Springfield Council has been working hard to ensure it’s an attractive place for businesses to put down roots and for existing companies to expand. The municipality has a vast amount of undeveloped land and hope to have development and zoning plans completed soon to give businesses the ability to use that land. Economic development has been a focus for quite some time and Springfield hopes to attract even more businesses in the coming years. But currently they are working with Berger, a peat moss processing plant that expects to hire 50 people year-round located off Highway 207; Parrish & Heimbecker grain facility is completing an $80 million grain facility project just east of Dugald, bringing 10 to 20 new jobs to Springfield; a second Tim Hortons is now operational at Deacon’s corner, just off of Highway 1, which has created 40 to 50 new jobs. In the northern part of the municipality, Pineridge Hollow has been approved for a five-year expansion which includes a greenhouse, farmers’ market, a merchant village, and even a spa, and up to twelve new businesses opening in the newly constructed village – that project will also create about 45 to 50 new jobs in the area. As well, Gee Tee Holdings is creating an industrial development off Highway 207.

Springfield is also welcoming the Operating Engineers Training Institute of Manitoba Inc. (OETIM) to their permanent home in Springfield. The OETIM was established in 1986 as a joint labor and management non-profit organization to provide upgrades and training to people in the crane and heavy equipment industries.

All these expanding and newly located businesses are eligible for a tax incentive program – a five-year incremental cap policy that goes from zero to 20, 40, 60, 80, and 100 per cent tax refund for the municipal portion of taxes for any business locating or expanding in the RM. As the Mayor explains, “Council created the program a year and a half ago in an effort to promote our economic development and encourage commercial and industrial growth.”

Mayor Fell’s council and administration has always known economic development is a very important focus in Springfield, but the COVID-19 pandemic has highlighted its importance to her because “this pandemic has brought to the forefront that we need to ensure we are doing our part along with the administration to encourage economic development and move it forward, obviously with the safety of our residents as a top priority, but the more jobs we can help to create in Springfield, and create that robust economic base, the healthier we will be as a community.”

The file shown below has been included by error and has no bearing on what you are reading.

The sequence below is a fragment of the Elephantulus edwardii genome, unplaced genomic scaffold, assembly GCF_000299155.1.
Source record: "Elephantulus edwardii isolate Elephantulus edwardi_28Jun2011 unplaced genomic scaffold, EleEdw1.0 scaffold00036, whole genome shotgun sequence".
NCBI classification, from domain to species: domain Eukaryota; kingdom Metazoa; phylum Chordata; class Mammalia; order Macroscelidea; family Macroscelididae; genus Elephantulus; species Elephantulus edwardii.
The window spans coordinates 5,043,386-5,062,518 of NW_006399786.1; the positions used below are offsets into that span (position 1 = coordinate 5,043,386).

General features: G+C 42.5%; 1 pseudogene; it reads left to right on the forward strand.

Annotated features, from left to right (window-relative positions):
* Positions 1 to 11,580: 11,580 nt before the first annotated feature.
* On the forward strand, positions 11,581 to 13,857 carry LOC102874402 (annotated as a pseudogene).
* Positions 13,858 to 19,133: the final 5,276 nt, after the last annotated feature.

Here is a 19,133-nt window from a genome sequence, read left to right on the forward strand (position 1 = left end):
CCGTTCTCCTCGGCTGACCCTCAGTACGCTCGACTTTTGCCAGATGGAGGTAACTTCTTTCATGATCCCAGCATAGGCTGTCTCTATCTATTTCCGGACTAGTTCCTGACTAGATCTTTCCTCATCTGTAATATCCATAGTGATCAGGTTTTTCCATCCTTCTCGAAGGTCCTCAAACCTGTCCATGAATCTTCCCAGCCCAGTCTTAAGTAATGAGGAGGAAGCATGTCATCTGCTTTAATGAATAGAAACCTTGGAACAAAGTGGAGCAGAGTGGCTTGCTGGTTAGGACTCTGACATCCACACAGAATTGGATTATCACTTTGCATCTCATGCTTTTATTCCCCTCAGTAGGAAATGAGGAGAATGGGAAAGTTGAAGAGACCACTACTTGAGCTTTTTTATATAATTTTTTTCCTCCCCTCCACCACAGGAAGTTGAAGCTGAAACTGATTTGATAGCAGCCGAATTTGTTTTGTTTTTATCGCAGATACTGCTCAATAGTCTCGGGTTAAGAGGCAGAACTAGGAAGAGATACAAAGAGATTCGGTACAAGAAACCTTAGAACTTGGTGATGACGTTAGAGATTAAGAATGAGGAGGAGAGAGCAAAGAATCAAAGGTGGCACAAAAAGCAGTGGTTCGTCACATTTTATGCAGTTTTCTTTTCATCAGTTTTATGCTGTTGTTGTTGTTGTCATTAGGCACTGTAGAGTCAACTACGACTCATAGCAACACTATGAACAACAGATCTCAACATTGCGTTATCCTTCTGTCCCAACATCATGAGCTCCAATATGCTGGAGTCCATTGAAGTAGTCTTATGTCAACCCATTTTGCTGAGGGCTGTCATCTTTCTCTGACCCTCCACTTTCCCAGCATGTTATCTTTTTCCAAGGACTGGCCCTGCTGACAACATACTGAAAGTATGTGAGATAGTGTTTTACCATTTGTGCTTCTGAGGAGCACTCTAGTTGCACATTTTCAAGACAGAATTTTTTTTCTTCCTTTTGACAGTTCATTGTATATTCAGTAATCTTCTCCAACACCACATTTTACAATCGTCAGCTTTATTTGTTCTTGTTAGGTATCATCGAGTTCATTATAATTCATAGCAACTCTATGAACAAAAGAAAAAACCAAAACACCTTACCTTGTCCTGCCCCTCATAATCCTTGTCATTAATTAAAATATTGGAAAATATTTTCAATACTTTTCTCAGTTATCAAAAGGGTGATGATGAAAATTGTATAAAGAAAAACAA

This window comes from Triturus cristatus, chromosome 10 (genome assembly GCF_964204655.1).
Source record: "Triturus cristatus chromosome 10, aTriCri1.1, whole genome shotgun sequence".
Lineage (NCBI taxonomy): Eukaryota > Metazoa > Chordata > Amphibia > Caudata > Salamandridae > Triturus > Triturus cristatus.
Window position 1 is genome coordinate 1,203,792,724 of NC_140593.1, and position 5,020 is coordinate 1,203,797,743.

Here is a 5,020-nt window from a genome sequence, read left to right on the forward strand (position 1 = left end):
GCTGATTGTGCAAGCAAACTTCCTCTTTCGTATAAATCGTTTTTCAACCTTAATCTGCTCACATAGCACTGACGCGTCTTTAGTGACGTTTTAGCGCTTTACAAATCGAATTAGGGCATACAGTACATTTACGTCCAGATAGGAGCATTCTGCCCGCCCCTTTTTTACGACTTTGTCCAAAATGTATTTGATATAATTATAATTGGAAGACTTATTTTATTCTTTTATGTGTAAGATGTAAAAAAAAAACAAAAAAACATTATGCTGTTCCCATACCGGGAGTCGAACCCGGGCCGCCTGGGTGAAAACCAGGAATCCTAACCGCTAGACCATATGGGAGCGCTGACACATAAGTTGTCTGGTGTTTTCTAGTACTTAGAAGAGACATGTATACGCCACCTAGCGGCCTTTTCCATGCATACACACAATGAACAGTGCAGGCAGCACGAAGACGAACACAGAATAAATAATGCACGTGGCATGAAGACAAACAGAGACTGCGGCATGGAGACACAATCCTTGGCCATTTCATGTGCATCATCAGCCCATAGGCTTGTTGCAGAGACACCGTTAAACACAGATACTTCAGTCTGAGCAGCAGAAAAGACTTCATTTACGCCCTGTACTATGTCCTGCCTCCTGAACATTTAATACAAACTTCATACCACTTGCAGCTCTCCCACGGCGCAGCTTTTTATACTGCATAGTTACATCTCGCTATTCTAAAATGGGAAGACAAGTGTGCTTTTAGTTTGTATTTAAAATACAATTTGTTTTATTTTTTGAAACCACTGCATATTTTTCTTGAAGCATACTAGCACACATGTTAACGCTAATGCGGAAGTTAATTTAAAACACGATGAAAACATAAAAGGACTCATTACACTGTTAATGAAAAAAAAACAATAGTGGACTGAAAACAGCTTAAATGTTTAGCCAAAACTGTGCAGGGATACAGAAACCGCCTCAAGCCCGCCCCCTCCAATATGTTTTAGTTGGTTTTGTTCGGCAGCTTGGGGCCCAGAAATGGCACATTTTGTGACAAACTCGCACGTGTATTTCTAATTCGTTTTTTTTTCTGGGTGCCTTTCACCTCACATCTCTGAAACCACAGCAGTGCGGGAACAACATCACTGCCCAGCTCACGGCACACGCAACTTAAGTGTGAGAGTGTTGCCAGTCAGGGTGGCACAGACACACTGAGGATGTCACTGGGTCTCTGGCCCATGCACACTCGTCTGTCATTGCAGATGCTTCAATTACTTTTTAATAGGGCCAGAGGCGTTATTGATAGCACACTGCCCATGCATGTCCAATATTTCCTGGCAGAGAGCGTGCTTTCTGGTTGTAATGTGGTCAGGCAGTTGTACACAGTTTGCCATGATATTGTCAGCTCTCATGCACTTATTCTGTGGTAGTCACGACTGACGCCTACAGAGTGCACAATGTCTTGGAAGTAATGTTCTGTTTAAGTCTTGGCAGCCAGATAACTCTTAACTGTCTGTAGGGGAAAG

Another incentive for businesses and residents is a joint venture with John Q and other capital region municipalities in a “Fibre to Farm” initiative to bring high-speed internet to rural areas. Springfield should have possible upgrades completed in two years. The municipality is also working to build more diversified housing in the community with apartments, single detached residences, townhomes, and condo buildings. In the next five years, Fell hopes to help create a municipality that has something for everyone and attracting more businesses to ensure residents have everything they need in the community.

Elaborating on that vision, Mayor Fell notes, “We want a place where people can live, have a wide range of housing alternatives for residents (and hopefully people moving in) to choose from, and a number of new businesses coming to Springfield. We want to see our economic base thrive. We want people to be able to work in the RM and live in the RM, as well as to have a multitude of recreational opportunities and to foster different interests.” That mission seems to be well on track to become reality in the not-too-distant future.

Springfield by the numbers:

  • 15,324 is our total population (12,215 are aged 15 years and over)
  • 70.4% is the employment participation rate
  • 67.3% is the employment rate
  • 4.5% is the unemployment rate
  • 84.1% of the population aged 15 years and over hold a post-secondary certificate, diploma or degree
  • 5,460 households with an average of 2.8 people per household of which 96% are owners
  • $115,817 is the average total income of households
  • $99,716 is the median total income of households
  • Our property tax assessment ranks third in the province behind the City of Winnipeg and Brandon

AT A GLANCE

Rural Municipality of Springfield, Manitoba

What: Large, rural municipality; population 15,000+

Where: Eastern boundary of Winnipeg, Manitoba

Website: www.rmofspringfield.ca

PREFERRED VENDORS

Birkett Freight Solutions Inc. – Bfsworld.com

We Congratulate The R.M of Springfield on their inclusion in Business View Magazine. The Birkett Group respects our Corporate relationship with the R.M of Springfield, believing it is critical to engage progressively in mutually supportive processes. Having engaged with multiple departments over the past 25 years, inclusive of our “Deacon Landing” Commercial development venture, it has been our experience that the vision to be progressive, future focused and all-inclusive guides their decisions.

Dakota Lock & Safe Ltd. – www.dakotalock.ca

Pine Ridge Dental – www.pineridgedentaloakbank.ca

DIG DIGITAL?

January 2021 Issue cover of Business View Civil and Municipal

January 2021 Issue